Confessions from a Nana:: Three Life Skills I Wish I Taught My Kids

I love being a Nana mostly because I am content to do nothing else but soak up my grandson’s presence. Every time my daughter asks me to spend a few hours with him I find such pleasure and delight in the simple exercises of reading to him, giving him bath, or walking him. But as a young mother I never quite embraced the joys of being present in the moment. Being present was grueling. I longed for and sought-after things that would be more satisfying. It was hard for me to see the significance in the mundane duties and responsibilities of parenting. I admired those who were not only present with their children but knew to intentionally parent them.

As a young mother in the early nineties, I was slow at learning this particular lesson. While the “present” parents ensured their children wrote thank you notes for every gift they received, I struggled to get my kids to write their spelling words.

My kids are all adults now, young millennials, productive and contributing citizens, but a recent conversation with one of my daughters makes me wonder how this ever happened. Apparently, I never taught my daughter to “wash her face” as in with cleanser and a washcloth. How I overlooked that, I am not sure, but her allegation was a reminder to me that children are a blank slate. They learn only what you teach them {or what they pick up from friends, other adults, television, social media, and the internet}.

Of course, my kids growing up in the nineties couldn’t google to find the answers to all of life’s questions like “how to wash a face.” While kids today have quick answers at their fingertips or by simply yelling “Hey, Siri,” what they need and want are shared life experiences with parents. I wish I had been more aware of this when my children were young and been a more intentional parent.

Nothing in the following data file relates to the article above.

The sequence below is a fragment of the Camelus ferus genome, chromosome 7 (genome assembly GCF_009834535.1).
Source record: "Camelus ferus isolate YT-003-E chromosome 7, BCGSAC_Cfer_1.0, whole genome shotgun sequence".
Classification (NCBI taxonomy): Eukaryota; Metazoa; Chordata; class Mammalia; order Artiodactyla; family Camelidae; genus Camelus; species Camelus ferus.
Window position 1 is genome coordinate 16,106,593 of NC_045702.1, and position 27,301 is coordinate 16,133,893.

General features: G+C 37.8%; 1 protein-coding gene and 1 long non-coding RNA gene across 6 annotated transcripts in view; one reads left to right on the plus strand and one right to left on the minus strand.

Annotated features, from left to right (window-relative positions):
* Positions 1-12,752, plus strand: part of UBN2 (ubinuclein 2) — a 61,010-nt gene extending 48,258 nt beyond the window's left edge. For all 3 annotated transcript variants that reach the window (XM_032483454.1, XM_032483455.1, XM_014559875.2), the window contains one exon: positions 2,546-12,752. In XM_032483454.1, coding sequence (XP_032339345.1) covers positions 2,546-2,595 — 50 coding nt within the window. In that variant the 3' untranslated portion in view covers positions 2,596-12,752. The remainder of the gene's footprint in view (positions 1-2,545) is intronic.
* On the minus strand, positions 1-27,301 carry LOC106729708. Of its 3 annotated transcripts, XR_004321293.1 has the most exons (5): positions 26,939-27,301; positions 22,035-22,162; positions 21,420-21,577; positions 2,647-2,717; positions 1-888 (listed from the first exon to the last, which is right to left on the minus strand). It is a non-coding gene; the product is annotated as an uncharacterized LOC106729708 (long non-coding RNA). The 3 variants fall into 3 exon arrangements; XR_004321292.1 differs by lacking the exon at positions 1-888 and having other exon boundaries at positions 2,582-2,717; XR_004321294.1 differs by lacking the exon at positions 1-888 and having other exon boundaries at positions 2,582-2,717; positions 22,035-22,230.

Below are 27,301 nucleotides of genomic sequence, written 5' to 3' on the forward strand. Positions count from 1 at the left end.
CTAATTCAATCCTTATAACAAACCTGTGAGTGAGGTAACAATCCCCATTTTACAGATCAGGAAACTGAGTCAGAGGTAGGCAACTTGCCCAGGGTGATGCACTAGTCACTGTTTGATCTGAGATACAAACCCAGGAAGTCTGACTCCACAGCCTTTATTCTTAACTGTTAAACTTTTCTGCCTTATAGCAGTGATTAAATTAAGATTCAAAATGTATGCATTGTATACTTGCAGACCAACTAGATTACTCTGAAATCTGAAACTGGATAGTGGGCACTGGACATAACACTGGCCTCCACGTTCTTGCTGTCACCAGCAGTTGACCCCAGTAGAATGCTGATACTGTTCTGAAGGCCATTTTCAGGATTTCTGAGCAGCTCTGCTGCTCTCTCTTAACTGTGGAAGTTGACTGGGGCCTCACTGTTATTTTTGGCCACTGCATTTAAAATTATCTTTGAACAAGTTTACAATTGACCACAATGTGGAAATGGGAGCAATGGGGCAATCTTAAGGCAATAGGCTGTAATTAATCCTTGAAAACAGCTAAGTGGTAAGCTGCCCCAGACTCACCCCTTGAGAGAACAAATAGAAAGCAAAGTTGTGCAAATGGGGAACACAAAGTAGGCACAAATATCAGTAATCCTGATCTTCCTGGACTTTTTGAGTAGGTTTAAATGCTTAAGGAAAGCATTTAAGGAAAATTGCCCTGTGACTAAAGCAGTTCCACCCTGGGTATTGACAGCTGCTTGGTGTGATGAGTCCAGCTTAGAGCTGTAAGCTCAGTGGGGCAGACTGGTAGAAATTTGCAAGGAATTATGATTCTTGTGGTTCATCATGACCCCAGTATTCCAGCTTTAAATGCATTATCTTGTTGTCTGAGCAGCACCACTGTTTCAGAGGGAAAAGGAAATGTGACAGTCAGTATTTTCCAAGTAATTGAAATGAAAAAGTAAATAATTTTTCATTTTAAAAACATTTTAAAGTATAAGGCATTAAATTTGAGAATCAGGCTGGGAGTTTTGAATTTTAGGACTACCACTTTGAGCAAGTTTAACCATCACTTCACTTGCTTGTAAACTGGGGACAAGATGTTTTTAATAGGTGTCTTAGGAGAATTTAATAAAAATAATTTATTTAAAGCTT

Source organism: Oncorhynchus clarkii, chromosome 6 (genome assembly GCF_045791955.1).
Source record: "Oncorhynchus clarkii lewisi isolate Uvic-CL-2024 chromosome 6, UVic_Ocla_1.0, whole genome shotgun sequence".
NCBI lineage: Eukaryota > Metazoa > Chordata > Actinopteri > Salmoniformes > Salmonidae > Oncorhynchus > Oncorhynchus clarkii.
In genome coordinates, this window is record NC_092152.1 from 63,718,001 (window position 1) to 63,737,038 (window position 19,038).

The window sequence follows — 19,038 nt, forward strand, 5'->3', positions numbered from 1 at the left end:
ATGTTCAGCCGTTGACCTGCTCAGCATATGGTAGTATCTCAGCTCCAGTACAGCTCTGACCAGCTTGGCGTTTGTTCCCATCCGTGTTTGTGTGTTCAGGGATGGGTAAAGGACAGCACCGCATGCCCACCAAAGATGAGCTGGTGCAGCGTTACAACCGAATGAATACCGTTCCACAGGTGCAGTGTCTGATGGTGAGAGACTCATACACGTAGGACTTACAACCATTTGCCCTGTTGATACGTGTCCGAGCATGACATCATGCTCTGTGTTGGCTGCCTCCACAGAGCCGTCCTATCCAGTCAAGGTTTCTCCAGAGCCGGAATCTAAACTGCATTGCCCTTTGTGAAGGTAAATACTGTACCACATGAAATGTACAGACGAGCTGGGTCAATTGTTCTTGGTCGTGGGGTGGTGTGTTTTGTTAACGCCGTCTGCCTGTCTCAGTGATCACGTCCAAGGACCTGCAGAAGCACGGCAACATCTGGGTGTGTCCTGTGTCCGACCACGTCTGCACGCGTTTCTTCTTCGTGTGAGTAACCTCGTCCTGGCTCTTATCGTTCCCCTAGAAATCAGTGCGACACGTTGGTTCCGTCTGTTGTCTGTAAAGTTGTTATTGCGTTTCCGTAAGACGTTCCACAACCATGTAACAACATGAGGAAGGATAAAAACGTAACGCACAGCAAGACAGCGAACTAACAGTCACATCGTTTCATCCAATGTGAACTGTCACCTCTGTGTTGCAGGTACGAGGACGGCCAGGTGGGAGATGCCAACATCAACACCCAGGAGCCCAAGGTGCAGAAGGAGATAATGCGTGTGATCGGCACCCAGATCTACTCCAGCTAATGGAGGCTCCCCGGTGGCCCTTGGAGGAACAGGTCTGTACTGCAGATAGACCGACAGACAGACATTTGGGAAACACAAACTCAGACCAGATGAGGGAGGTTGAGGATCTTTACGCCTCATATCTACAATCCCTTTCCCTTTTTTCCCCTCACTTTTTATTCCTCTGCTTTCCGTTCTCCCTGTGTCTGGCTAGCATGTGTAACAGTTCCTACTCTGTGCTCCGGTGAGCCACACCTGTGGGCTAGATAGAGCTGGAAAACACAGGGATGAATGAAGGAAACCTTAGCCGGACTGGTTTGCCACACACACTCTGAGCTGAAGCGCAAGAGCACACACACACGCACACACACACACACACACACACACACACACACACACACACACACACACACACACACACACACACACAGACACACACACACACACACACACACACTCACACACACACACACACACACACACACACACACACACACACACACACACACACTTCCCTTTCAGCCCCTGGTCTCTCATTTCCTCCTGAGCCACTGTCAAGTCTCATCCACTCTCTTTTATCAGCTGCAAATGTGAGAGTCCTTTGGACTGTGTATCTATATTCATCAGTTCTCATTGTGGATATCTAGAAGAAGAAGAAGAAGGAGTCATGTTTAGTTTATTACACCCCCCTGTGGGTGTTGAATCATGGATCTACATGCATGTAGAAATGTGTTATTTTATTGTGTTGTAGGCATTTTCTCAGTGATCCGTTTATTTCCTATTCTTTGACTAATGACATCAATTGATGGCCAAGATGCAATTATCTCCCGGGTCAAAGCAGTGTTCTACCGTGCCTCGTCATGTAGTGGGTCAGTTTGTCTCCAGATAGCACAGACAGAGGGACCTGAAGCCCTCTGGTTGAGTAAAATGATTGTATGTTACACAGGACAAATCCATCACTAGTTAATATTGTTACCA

Clothing Maintenance

I regret never teaching my children how to use a needle and thread. For all the times that a button needed to be sewed back on a shirt or a pair of pants hemmed, it always seemed easier to do it myself. Sewing isn’t hard to do either, so I have no excuse for neglecting this area of child-rearing.

On top of that, apparently, I never taught any of my children to iron a shirt. I remember ironing loads of shirts for my husband, almost weekly even. Yet, I failed to instruct my kids in the art of transforming a wrinkly mess into a beautifully crisp garment. I do remember, however, reaching my limit with the laundry upon finding dirty clothes piled atop last week’s neatly folded ones. Soon, all my children were washing their own clothes as teenagers. While I’d like to say I spent the time to teach them how to wash and dry efficiently and effectively, I’m not confident in this recollection either. If it’s not too late, here are a few tips:: cold water for colors, warm for whites and do not over dry your nice clothes. Lay them out to dry or hang them, so they last longer. And, of course, do not mix darks with whites!

Healthy Eating

This topic feels more like a confession than a regret, as I still work hard at establishing and maintaining healthy eating habits. As a working mom, I had little time for meal planning and food prepping. Instead, I did what was convenient and quick; this often-meant fast food or simple, easy meals. A busy lifestyle was an excuse for someone who never found much joy in planning menus, grocery shopping or cooking. I did work hard at making everyone sit at the table together for dinner. Although, I must have slacked off “family dinners” after my older children left for college as my youngest hardly remembers our times together at the table. Unfortunately, my aversion to cooking robbed my son of some of the best childhood memories, “dinner talk”. This is an excellent opportunity to engage with your children by talking about current affairs, discussing family values, or coaching them through life challenges. I have wonderful memories of sitting around the table with my parents and siblings as a child debating, analyzing and expressing thoughts and opinions.